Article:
Supervised Machine Learning Models for Prediction of COVID-19 Infection using Epidemiology Dataset
SN Comput Sci . 2021;2(1):11. doi: 10.1007/s42979-020-00394-7. Epub 2020 Nov 27.
L J Muhammad, Ebrahem A Algehyne, Sani Sharif Usman, Abdulkadir Ahmad, Chinmay Chakraborty, I A Mohammed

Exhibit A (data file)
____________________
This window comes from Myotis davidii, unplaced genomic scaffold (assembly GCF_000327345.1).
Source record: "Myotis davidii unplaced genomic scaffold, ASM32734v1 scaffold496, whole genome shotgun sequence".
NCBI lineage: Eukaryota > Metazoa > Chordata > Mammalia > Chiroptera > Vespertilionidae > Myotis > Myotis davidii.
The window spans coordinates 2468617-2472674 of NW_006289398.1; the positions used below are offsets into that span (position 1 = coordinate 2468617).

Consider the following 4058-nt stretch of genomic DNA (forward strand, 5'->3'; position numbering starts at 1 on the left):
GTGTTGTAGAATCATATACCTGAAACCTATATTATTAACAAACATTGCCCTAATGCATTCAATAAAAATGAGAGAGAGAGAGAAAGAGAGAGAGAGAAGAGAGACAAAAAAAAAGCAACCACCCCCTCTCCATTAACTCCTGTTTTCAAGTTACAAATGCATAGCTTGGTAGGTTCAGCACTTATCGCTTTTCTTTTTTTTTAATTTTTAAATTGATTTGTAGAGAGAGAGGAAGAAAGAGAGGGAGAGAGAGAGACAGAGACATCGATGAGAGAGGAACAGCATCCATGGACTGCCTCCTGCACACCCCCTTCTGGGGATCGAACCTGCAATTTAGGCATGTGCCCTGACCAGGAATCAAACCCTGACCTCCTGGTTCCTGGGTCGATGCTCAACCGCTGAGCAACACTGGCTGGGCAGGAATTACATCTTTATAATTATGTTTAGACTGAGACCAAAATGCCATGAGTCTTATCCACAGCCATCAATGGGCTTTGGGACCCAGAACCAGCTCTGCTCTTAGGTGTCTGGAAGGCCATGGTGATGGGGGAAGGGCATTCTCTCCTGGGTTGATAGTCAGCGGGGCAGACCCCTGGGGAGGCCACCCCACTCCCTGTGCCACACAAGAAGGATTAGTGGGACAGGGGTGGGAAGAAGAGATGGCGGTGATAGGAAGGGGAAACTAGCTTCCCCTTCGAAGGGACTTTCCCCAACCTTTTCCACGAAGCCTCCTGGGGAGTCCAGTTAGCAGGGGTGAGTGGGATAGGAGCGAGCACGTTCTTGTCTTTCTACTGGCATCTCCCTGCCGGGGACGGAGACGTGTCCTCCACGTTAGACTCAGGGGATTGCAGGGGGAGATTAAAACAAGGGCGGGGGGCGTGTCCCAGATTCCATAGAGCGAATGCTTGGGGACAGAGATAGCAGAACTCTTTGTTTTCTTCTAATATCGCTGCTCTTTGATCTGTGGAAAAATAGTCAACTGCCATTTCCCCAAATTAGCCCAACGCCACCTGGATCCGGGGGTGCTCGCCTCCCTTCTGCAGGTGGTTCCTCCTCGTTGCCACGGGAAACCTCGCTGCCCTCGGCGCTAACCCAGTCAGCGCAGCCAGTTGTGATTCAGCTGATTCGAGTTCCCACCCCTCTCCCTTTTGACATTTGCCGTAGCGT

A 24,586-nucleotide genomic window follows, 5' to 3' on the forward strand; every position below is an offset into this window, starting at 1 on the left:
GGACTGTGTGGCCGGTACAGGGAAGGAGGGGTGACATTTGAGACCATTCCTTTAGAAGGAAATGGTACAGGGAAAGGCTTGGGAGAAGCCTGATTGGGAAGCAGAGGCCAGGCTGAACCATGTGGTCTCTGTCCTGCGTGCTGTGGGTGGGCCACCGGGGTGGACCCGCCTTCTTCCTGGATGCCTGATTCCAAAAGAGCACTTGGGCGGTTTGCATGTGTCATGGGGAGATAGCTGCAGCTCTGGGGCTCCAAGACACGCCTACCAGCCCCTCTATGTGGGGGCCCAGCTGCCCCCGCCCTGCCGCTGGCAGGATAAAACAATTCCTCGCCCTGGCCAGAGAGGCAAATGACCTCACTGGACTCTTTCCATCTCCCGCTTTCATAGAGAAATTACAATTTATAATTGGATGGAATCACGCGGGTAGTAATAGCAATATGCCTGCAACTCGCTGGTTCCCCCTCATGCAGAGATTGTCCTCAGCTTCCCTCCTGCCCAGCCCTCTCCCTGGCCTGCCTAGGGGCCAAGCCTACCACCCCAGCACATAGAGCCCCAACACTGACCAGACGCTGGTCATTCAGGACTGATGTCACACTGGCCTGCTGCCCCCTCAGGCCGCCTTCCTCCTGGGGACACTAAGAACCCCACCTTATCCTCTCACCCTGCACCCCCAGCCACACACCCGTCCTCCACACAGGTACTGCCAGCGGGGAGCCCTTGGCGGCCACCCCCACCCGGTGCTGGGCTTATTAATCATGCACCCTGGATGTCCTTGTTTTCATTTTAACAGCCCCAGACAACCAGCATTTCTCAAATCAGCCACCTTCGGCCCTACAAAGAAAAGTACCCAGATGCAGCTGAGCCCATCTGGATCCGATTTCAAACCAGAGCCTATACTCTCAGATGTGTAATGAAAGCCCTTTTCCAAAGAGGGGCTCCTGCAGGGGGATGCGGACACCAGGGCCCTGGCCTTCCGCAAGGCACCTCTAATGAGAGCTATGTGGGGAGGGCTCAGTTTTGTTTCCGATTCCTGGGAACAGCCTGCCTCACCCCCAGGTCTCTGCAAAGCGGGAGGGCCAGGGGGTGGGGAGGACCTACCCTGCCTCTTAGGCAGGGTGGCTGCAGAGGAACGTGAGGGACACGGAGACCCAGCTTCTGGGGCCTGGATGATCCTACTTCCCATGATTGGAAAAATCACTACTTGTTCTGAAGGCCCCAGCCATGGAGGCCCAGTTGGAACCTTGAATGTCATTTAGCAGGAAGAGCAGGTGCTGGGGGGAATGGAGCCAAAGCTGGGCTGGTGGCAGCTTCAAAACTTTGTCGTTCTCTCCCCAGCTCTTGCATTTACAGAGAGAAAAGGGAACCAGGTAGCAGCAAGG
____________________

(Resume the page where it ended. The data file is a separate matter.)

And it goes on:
COVID-19 or 2019-nCoV is no longer pandemic but rather endemic, with more than 651,247 people around world having lost their lives after contracting the disease. Currently, there is no specific treatment or cure for COVID-19, and thus living with the disease and its symptoms is inevitable. This reality has placed a massive burden on limited healthcare systems worldwide especially in the developing nations. Although neither an effective, clinically proven antiviral agents' strategy nor an approved vaccine exist to eradicate the COVID-19 pandemic, there are alternatives that may reduce the huge burden on not only limited healthcare systems but also the economic sector; the most promising include harnessing non-clinical techniques such as machine learning, data mining, deep learning and other artificial intelligence. These alternatives would facilitate diagnosis and prognosis for 2019-nCoV pandemic patients. Supervised machine learning models for COVID-19 infection were developed in this work with learning algorithms which include logistic regression, decision tree, support vector machine, naive Bayes, and artificial neutral network using epidemiology labeled dataset for positive and negative COVID-19 cases of Mexico. The correlation coefficient analysis between various dependent and independent features was carried out to determine a strength relationship between each dependent feature and independent feature of the dataset prior to developing the models. The 80% of the training dataset were used for training the models while the remaining 20% were used for testing the models. The result of the performance evaluation of the models showed that decision tree model has the highest accuracy of 94.99% while the Support Vector Machine Model has the highest sensitivity of 93.34% and Naïve Bayes Model has the highest specificity of 94.30%.
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